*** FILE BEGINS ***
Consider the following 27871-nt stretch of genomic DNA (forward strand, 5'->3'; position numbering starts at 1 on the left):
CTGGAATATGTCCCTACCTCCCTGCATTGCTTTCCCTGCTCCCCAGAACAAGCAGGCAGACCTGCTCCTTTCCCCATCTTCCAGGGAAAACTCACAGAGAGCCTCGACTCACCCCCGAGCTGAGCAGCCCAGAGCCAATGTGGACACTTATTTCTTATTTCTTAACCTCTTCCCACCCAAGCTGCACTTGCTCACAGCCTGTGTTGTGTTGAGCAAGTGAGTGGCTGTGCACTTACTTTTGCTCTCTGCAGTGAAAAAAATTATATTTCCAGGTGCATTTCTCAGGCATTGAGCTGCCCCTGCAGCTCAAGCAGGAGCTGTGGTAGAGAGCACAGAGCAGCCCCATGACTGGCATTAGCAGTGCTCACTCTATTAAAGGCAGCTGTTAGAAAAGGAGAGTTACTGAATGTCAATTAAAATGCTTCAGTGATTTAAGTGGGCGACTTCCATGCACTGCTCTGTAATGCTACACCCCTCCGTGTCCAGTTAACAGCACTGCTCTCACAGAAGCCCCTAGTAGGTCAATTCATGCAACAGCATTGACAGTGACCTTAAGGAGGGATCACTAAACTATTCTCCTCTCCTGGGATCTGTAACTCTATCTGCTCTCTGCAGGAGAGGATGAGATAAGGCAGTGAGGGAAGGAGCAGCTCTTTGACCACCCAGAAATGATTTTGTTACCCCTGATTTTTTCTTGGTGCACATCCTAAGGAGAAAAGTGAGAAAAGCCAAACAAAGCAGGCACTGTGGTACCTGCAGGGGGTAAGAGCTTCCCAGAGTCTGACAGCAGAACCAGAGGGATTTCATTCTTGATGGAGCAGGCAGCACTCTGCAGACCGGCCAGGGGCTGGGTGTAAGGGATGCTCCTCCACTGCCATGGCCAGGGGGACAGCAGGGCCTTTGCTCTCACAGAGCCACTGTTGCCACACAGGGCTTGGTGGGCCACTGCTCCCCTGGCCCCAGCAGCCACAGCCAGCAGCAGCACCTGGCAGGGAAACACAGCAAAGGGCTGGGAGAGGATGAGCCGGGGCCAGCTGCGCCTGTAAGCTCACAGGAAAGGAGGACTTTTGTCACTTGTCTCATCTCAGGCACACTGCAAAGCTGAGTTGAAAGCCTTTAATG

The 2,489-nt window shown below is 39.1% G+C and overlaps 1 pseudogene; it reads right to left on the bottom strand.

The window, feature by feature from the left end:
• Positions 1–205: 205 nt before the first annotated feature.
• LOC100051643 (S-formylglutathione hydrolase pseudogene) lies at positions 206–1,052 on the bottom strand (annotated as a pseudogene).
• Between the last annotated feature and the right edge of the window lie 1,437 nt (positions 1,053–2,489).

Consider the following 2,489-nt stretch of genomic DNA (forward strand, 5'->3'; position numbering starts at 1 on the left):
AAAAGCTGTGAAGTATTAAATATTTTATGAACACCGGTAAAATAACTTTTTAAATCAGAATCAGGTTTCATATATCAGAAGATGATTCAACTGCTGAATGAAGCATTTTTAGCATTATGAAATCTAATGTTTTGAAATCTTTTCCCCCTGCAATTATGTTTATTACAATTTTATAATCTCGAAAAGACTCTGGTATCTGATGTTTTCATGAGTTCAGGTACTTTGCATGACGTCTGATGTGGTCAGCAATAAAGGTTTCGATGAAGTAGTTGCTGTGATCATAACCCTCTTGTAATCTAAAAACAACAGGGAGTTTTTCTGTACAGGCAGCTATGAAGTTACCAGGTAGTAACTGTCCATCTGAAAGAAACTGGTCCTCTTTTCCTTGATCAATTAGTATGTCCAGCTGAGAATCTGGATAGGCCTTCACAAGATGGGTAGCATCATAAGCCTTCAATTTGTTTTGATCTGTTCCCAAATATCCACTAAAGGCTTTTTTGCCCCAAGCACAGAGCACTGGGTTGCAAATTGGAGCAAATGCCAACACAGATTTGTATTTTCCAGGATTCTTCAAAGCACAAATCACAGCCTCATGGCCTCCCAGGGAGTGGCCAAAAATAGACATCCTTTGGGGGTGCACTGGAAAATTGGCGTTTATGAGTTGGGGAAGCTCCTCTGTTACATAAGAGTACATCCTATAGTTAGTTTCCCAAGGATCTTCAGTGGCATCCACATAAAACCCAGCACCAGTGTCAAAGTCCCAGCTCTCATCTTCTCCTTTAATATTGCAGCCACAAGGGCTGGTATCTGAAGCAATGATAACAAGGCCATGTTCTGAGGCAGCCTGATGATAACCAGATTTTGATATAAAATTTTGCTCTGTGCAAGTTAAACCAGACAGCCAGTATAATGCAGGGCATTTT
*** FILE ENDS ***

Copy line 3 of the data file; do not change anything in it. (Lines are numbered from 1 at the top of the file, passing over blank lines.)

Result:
The 2,489-nt window shown below is 39.1% G+C and overlaps 1 pseudogene; it reads right to left on the bottom strand.